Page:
New York Giants quarterback Eli Manning (10) throws a pass as center David Baas blocks during NFL football practice Friday, Jan. 6, 2012, in East Rutherford, N.J. The Giants are slated to host the Atlanta Falcons on Sunday in a wild-card playoff game. (AP Photo/Bill Kostroun)
EAST RUTHERFORD, N.J. -- Anyone looking for the big play this weekend, the coast-to-coast catch and run, should turn on the NFC wild-card game with the Atlanta Falcons and New York Giants.
There's bound to be a few of them at MetLife Stadium on Sunday.
Start with the Falcons (10-6) and Matt Ryan. While halfback Michael Turner and receiver Roddy White move the chains, Ryan has developed a big-play chemistry with rookie receiver Julio Jones. The two have combined on eight touchdowns. The shortest has been 17 yards and there are four over 48 yards.
The big combo for the Giants (9-7) is Eli Manning and rising second-year star Victor Cruz. The two have combined on five touchdowns of 68 yards or more, including a league record-tying 99-yarder against the Jets two weeks ago.
The big-play nature of the two offenses isn't surprising in an NFL that has been dominated this season by the quarterbacks and the offenses. A record 11,356 points were scored, with games averaging 44.4 points, the highest average in 46 seasons (46.1 in 1965).
"A lot of times, you do what you have to do," Giants coach Tom Coughlin said. "You make the adjustments and so-on and so-forth. I think we've had four or five games in a row where we've had pretty good balance and that's the way we like to play. In circumstances where it wasn't so obvious that we could run, we'd do whatever we had to do. The quarterback naturally has responded very well to that."
While Ryan and Manning have both had career seasons, the big-play nature of their play this season has been unexpected.
Much of the credit for that goes to Jones and Cruz.
Atlanta moved up to No. 6 in the NFL Draft this spring to grab Jones, a burner from Alabama. They haven't regretted it. His 54 catches for 959 yards and eight TDs led all NFL rookies.
Having Jones has forced opposing defenses to pick their poison. They can double any receiver, but they can't double everyone. That helps White, who had an NFC-high 100 catches, and Pro Bowl tight end Tony Gonzalez.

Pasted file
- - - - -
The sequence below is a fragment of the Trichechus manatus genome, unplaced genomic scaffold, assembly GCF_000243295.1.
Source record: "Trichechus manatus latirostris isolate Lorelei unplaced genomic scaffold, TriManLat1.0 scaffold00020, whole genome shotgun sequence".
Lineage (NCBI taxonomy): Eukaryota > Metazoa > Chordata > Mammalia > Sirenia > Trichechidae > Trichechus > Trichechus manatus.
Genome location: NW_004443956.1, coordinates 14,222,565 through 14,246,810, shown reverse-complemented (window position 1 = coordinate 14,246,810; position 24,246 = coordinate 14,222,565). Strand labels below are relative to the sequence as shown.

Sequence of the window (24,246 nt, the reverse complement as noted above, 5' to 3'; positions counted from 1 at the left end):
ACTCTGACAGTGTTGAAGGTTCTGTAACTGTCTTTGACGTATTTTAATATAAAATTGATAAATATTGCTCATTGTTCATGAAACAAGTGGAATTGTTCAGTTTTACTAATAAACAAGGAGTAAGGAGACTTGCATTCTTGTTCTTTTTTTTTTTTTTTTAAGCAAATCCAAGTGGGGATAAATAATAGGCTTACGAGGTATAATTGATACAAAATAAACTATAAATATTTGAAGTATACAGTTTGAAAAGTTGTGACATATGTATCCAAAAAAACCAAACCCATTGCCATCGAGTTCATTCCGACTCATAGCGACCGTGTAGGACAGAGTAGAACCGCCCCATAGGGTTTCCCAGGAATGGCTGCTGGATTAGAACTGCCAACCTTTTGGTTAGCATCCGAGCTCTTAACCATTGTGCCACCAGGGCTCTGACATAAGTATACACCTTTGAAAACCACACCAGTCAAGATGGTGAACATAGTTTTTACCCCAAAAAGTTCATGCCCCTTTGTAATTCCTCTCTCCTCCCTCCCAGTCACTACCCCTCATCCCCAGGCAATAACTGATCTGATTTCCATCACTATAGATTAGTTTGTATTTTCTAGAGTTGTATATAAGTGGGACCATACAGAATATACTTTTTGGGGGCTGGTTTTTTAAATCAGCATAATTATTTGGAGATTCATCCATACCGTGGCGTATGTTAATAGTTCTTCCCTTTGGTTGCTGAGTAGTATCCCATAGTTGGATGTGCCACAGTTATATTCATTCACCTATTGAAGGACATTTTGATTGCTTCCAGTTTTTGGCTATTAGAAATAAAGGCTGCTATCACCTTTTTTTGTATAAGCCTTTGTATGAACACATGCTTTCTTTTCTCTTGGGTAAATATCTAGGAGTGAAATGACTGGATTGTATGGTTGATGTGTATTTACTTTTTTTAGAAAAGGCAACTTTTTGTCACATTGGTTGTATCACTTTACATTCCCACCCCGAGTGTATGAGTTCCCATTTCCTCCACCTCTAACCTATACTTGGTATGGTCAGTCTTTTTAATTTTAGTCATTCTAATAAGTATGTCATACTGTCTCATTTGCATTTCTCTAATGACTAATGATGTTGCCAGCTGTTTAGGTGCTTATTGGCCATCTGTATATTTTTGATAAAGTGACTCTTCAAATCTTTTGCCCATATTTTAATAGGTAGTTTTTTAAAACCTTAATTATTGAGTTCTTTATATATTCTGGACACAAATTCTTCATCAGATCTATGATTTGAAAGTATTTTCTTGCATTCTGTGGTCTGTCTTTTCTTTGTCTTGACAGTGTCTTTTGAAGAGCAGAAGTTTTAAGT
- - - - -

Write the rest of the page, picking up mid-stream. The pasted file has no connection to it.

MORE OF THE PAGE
"When you have Julio on one side, Roddy on the other, Tony in the middle, and then you add another guy like Harry Douglas who has had a great season as well, somebody is going to have one-on-one matchups and I think it is primarily because we added Julio this year that defenses have played us this way," said Ryan, who finished the regular season with a career-best 29 touchdown passes.
Jones admits there was an adjustment period, including learning how to deal with injuries that forced him to miss three games.
"Once I got the hang of that, everything feels like it's coming naturally to me again," Jones said.
While concerned about Jones, Giants defensive coordinator Perry Fewell said everything starts with slowing down Turner, who rushed for 1,340 yards. If New York can do that, then it can put pressure on run with a front four led by All Pro defensive end Jason Pierre-Paul, Justin Tuck and Osi Umenyiora.
"It's well documented that when he goes over 100 yards, they win," Fewell said. "It's going to be vitally important that we control him, that we have to come up with a body part on that guy. He's a big strong guy. When I say big, strong guy, he's like Maurice Jones-Drew in that he's very powerful. We've got to do a great job of wrap tackling."
The Falcons don't have to worry about the Giants' running game as much. New York finished last in the league in rushing, averaging less than 90 yards. That's forced Manning and the passing game to step up and he's had a spectacular season.
Manning threw for 4,933 yards, with Cruz catching 82 passes for a team-record 1,536 yards and nine touchdowns. The Giants set a team record, averaging 295.5 yards passing and they led the NFL with 18 completions of 40 or more yards this season.
"We always have that capability -- to hit the big play," Manning said. "Now it's just being consistent, making those third downs, those third and shorts, intermediate plays that become big, keep drives going."
Cruz is fast but most of his big plays have come when he makes a defender miss a tackle and he gets into the open field. His 99-yard touchdown against the Jets came after he split two defenders after a 10-yard catch. His 74-yarder against Dallas last weekend was on a short square out where one player missed the tackle, and he outraced two defenders down the sideline.
"I think anytime I get a chance to get the ball, I want to make the big play," said Cruz, who was signed as a free agent in 2010. `Whether it be a deep route or an intermediate route, I am just trying to do the most I can with that catch or route."
The Giants have as much depth at receiver at Atlanta. Hakeem Nicks also had a 1,000-yard season, catching 76 passes for 1,192 yards and seven touchdowns. There is also the forgotten man, Mario Manningham. He has been bothered by a knee injury in the final month, but finished with 39 catches for 523 yards, a 13.4 yard average. Tight end Jake Ballard (38 catches for a 15.9 yard average) returned to practice this week after missing two games with a knee injury and expects to play.
"I believe in our receiving corps and high-flying offense right now," said Nicks, who expects a breakout game from Manningham. "With Eli in charge, we can get the job done. Eli has been doing a great job of leading us so far this season, so our confidence is in him and we know we can get the job done. "
Falcons safety William Moore said it's going to be hard to confuse Manning.
"It's the playoffs. We're going to have to (force turnovers)," Moore said. "Turnovers are going to be key this weekend. I'm really comfortable with our game plan this week and what we've got going on. We know what to expect against a great offense like that."